Today we’re excited to host Jamie Lieberman of Hashtag Legal on the Mediavine blog to explain the latest web accessibility case and why it matters to publishers.
On April 7, 2021, the Eleventh Circuit, in a case called Gil. v. Winn Dixie Stores, handed down a very significant ruling in the string of accessibility cases that impact website owners. The court held that websites are not covered as places of public accommodation under Title III of the Americans with Disabilities Act (“ADA”).
As nonlawyers, I imagine right now you are probably thinking, “what on earth does that mean and why should I even care?” Hold on, I promise we are getting there.
In this case, it means that the Court found that the defendant, Winn-Dixie (a chain of supermarkets), did not violate the ADA because its website was not accessible to the plaintiff, who is legally blind.
Many of us reading this may have a strong reaction to such a ruling, because as website owners, we may feel that it is our responsibility to create accessible websites.
In order to better understand this, let me provide you with some background.
The ADA requires that people with disabilities have equal access to goods and services provided in any place of public accommodation. To define the term “place of public accommodation,” the ADA provides examples of physical locations, such as schools, restaurants, stores and hotels.
Since President Bush signed the ADA into law in 1990, the text of the law does not mention websites in the definition of places of public accommodation because websites weren’t a thing back then. In fact, the first website didn’t appear until the following year. (Fun fact!)
Unfortunately, the law has not yet caught up to the digital age and the definition of “a place of public accommodation” has not changed, despite so much of our lives being lived out online.
In order to make the web a more inclusive place for all individuals, lawyers began to file lawsuits against website owners arguing that websites should be considered places of public accommodation under the ADA.
There is also a set of guidelines to inform website owners on how to provide an accessible website called the Web Content Accessibility Guidelines, or WCAG for short, that is widely known as the gold standard for accessibility.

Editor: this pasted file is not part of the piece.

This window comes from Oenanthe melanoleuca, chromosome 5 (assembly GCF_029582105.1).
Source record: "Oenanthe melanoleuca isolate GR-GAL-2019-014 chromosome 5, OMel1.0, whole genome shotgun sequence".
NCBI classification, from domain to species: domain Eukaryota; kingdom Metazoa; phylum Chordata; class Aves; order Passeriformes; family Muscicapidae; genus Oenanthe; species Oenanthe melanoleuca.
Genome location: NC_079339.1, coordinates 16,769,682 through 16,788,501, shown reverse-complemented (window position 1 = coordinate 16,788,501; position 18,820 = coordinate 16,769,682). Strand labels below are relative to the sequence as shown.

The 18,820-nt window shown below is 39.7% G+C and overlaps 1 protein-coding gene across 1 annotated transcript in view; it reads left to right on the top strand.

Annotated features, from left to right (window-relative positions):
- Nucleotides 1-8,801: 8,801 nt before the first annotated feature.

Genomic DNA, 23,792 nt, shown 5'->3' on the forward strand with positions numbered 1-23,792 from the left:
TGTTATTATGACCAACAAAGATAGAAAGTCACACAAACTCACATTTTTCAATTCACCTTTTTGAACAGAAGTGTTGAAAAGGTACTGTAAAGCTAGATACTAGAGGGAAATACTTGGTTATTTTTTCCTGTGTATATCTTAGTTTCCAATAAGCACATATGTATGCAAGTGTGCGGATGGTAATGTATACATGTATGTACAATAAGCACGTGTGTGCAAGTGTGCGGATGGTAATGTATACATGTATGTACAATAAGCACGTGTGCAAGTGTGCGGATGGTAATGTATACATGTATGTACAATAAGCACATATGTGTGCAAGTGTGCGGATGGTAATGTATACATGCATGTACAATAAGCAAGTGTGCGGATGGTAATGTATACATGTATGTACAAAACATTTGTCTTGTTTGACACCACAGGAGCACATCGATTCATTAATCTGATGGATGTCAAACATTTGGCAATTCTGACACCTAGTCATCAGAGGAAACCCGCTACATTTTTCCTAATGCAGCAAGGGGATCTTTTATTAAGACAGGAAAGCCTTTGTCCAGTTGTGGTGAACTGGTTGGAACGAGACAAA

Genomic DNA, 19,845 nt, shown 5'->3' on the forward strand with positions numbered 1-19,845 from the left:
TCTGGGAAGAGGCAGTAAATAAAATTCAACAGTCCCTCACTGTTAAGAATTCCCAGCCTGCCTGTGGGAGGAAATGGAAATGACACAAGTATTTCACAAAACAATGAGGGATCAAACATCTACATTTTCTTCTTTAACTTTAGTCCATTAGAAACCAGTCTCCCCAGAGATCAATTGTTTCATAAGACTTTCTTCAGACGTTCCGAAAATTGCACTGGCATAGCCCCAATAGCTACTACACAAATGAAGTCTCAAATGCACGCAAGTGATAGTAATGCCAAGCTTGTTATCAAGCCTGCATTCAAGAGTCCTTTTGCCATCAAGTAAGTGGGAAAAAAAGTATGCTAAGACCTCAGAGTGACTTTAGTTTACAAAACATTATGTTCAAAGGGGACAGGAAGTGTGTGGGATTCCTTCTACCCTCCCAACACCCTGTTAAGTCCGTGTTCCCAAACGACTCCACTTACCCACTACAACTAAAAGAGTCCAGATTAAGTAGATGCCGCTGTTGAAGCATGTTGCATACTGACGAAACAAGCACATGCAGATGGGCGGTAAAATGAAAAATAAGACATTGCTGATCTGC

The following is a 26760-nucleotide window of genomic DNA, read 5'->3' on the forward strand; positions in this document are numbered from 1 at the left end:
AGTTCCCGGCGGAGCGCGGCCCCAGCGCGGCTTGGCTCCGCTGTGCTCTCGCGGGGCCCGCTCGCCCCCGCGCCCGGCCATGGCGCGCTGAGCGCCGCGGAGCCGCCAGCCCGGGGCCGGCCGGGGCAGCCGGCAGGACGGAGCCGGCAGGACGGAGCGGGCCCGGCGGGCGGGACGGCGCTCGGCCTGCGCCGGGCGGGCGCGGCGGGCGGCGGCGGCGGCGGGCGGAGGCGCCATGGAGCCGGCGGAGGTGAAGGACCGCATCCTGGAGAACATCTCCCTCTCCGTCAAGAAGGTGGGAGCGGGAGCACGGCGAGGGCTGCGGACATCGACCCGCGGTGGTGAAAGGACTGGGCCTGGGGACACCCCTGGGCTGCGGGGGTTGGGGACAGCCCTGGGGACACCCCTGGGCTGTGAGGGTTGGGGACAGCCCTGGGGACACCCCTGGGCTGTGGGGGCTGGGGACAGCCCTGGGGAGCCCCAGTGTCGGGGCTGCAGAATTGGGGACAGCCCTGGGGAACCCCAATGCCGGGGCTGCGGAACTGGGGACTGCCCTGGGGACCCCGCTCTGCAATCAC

Despite the fact that the text of the ADA does not mention websites in any manner, many other courts (i.e. not the Eleventh Circuit) have found that websites, in certain instances, are places of public accommodation under Title III of the ADA. Therefore, under these court rulings, website owners must make their websites accessible.
In fact, many of us have known website owners who have been served demand letters or been sued for failing to make their website accessible under the ADA.
So, you are probably wondering — what on earth do I do now?
The courts are split; Congress hasn’t done anything, and I really want to avoid that dreaded lawsuit.
We believe it is a best practice to follow the WCAG 2.1 Levels A and AA. There is no doubt that the plaintiff will appeal the Gil decision to the Supreme Court.
If the Supreme Court agrees to hear the case, we may finally have some clarity. In the meantime, two members of Congress have introduced a new law, the Online Accessibility Act, which, if passed, would bring websites under the scope of the ADA.
Until that time, though, get to know WCAG, update your websites (alt text is a good place to start) and feel pretty great that you have an accessible website.
Jamie Lieberman, owner and founder of Hashtag Legal has been a practicing lawyer for 15 years. As an experienced entrepreneur, Jamie understands the unique needs of business owners at different stages in their organization’s growth. Today, she partners with clients across verticals including influencer marketing, creative services and e-commerce. She has a deep commitment to making legal accessible and regularly speaks about legal matters, the art of negotiation and entrepreneurial topics at leading industry events such as Alt Summit, Podcast Movement and FinCon, and as an expert source for media outlets like Digiday and Forbes. She also offers courses teaching legal basics through the (un) business school.
Don’t miss our conversation with Jamie all about accessibility guidelines.
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